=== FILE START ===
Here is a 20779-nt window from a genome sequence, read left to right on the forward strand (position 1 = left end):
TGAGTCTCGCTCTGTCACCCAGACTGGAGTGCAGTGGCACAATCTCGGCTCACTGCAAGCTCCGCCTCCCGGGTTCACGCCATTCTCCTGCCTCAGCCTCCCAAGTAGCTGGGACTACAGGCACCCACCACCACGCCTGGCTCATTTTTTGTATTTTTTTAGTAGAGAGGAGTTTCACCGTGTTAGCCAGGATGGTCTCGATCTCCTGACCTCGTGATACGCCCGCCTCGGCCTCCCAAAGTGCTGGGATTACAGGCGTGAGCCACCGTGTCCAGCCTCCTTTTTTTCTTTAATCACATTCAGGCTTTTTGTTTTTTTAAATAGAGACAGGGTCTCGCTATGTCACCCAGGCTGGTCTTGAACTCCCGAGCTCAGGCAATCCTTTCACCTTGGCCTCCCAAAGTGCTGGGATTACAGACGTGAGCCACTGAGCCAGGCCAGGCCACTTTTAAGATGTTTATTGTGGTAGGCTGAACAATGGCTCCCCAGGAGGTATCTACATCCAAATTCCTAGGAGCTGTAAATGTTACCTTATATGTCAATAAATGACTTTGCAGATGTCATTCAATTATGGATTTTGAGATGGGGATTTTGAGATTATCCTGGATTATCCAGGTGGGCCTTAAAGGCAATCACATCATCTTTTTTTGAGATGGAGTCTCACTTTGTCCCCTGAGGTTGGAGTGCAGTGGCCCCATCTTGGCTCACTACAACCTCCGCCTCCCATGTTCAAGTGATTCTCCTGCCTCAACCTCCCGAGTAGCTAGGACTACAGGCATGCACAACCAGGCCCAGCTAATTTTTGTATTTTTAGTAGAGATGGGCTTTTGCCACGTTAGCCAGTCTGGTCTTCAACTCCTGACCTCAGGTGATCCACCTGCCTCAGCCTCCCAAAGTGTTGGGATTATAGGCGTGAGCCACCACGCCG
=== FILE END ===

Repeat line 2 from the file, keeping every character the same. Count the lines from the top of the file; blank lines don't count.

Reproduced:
TGAGTCTCGCTCTGTCACCCAGACTGGAGTGCAGTGGCACAATCTCGGCTCACTGCAAGCTCCGCCTCCCGGGTTCACGCCATTCTCCTGCCTCAGCCTCCCAAGTAGCTGGGACTACAGGCACCCACCACCACGCCTGGCTCATTTTTTGTATTTTTTTAGTAGAGAGGAGTTTCACCGTGTTAGCCAGGATGGTCTCGATCTCCTGACCTCGTGATACGCCCGCCTCGGCCTCCCAAAGTGCTGGGATTACAGGCGTGAGCCACCGTGTCCAGCCTCCTTTTTTTCTTTAATCACATTCAGGCTTTTTGTTTTTTTAAATAGAGACAGGGTCTCGCTATGTCACCCAGGCTGGTCTTGAACTCCCGAGCTCAGGCAATCCTTTCACCTTGGCCTCCCAAAGTGCTGGGATTACAGACGTGAGCCACTGAGCCAGGCCAGGCCACTTTTAAGATGTTTATTGTGGTAGGCTGAACAATGGCTCCCCAGGAGGTATCTACATCCAAATTCCTAGGAGCTGTAAATGTTACCTTATATGTCAATAAATGACTTTGCAGATGTCATTCAATTATGGATTTTGAGATGGGGATTTTGAGATTATCCTGGATTATCCAGGTGGGCCTTAAAGGCAATCACATCATCTTTTTTTGAGATGGAGTCTCACTTTGTCCCCTGAGGTTGGAGTGCAGTGGCCCCATCTTGGCTCACTACAACCTCCGCCTCCCATGTTCAAGTGATTCTCCTGCCTCAACCTCCCGAGTAGCTAGGACTACAGGCATGCACAACCAGGCCCAGCTAATTTTTGTATTTTTAGTAGAGATGGGCTTTTGCCACGTTAGCCAGTCTGGTCTTCAACTCCTGACCTCAGGTGATCCACCTGCCTCAGCCTCCCAAAGTGTTGGGATTATAGGCGTGAGCCACCACGCCG